Such crosscurrents cheer Hassner. In recent years the tenured history professor has witnessed not only the growth of the institute, but also the founding of Berkeley's Center for Jewish Studies and the acquisition of the Magnes Collection of Jewish Art and Life. Taken together, these resources have made Cal a player in the academic study of Jews, Judaism and Israel.
Hassner noted how the institute's interdisciplinary approach, bringing Israeli professors and staging monthly colloquiums where scholars share research, has had ripple effects across campus, not the least of which is the fostering of a more positive view of Israel among students and faculty alike.
Joshua Woznica spent his teen years at the shul with the pool.
That's the nickname of Stephen Wise Temple, a Reform synagogue in Los Angeles, with a large campus that features a swimming pool. His father, David Woznica, has been a rabbi there since 2001; his mother works for the Jewish Federations of North America.
Woznica, now 22, grew up steeped in Judaism and Jewish life. At Cal he served as president of the Jewish Student Union, participated in Hillel events and has always considered himself ardently pro-Israel.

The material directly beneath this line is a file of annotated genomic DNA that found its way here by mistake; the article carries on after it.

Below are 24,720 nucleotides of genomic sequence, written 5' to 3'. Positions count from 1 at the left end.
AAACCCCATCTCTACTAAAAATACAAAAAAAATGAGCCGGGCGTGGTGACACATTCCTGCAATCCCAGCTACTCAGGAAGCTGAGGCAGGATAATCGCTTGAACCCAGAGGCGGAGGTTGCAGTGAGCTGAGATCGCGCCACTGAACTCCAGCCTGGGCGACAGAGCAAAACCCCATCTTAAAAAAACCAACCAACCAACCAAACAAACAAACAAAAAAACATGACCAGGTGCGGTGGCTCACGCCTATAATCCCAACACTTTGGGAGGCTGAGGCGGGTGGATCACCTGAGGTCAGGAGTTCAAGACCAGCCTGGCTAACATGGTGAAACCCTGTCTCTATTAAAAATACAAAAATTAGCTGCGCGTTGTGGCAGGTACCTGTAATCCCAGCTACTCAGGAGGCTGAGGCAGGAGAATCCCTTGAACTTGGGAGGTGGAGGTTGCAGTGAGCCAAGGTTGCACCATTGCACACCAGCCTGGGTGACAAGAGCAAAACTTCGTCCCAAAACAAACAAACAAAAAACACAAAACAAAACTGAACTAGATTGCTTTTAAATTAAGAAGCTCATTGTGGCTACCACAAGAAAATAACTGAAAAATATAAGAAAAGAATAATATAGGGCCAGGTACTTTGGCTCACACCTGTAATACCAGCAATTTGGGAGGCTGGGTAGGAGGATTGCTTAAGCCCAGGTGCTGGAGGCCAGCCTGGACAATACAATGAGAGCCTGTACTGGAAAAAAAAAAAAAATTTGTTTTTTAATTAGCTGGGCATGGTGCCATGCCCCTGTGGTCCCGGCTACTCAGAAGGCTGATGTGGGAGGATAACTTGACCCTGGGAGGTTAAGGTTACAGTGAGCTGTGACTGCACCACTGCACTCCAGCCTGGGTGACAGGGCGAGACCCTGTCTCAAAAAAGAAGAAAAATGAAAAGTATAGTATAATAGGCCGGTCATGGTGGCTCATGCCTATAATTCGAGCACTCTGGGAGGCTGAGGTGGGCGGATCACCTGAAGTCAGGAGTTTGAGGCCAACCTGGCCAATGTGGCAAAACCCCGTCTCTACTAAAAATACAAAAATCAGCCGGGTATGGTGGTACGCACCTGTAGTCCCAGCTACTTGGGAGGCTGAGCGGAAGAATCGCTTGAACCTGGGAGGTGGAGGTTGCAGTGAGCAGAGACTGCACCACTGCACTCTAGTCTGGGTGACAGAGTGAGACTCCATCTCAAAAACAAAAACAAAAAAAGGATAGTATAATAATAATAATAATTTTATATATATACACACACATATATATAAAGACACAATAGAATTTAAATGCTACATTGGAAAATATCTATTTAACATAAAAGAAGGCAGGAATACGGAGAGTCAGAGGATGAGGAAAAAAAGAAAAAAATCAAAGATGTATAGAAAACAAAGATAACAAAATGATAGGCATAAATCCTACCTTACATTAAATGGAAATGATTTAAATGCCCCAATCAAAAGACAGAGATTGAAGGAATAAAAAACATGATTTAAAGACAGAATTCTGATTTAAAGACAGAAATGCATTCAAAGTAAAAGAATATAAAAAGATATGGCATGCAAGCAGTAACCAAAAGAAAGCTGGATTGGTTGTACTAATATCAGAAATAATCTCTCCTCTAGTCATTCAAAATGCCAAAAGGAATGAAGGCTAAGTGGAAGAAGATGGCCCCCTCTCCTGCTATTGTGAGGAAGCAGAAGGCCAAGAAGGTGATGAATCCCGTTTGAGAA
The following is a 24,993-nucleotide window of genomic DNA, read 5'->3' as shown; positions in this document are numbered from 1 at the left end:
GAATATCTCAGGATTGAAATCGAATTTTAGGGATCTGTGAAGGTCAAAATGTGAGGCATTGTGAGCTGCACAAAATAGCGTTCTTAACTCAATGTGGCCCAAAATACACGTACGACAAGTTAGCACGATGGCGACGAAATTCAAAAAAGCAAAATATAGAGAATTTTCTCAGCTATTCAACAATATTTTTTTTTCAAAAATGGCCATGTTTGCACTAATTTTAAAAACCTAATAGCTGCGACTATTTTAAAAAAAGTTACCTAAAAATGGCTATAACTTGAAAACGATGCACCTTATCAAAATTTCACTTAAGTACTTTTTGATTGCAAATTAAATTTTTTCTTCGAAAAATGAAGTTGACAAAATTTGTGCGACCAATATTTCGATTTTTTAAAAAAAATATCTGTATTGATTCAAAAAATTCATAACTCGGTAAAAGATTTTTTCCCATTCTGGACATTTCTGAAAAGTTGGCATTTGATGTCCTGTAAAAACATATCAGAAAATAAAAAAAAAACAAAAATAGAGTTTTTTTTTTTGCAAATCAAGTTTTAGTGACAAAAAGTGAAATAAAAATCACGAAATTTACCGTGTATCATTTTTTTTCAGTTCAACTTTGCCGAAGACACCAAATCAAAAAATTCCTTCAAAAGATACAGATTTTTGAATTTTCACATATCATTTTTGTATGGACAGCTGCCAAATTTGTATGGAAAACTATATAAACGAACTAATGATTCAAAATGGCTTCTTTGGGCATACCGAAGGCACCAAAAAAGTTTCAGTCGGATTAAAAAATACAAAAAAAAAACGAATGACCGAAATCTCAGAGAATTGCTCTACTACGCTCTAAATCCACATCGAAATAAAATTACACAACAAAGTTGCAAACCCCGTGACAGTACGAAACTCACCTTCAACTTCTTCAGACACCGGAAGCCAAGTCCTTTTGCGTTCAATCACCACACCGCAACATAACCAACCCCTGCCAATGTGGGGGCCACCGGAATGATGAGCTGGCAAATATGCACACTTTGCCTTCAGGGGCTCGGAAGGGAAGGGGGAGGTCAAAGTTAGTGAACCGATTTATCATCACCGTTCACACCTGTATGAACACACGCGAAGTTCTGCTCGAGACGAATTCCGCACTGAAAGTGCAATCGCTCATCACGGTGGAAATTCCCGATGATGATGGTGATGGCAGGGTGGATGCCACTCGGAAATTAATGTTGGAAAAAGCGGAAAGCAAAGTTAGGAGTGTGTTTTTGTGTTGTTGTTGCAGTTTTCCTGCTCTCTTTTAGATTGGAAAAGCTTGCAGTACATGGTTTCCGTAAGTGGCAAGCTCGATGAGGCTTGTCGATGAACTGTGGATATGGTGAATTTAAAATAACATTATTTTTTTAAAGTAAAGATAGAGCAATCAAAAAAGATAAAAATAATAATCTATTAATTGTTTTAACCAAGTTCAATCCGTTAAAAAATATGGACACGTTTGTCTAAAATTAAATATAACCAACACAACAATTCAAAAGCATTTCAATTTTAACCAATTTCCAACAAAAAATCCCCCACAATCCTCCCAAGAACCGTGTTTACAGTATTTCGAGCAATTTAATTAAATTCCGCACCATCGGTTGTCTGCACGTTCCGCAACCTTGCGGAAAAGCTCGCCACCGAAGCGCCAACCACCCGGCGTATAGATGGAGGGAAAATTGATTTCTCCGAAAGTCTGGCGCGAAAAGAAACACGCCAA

The Israel Studies fellowship, which he joined in 2014, has helped him understand why. "It has solidified my beliefs," Woznica said. "It's a place you can learn and explore Israel from a reasoned approach."
He took a constitutional law class taught by one of the visiting Israeli scholars, and last semester, Woznica co-facilitated the innovation and entrepreneurship class with Block and Maoz.
For one session he booked an Israeli high-tech entrepreneur who found a way to fight infections by developing a wristband for hospital employees that buzzes if they forget to wash their hands.
More recently, he traveled to Los Angeles with Hassner and Golbert to meet potential donors. Since the institute is 100 percent self-sustaining, constant fundraising is part of the job for senior staff.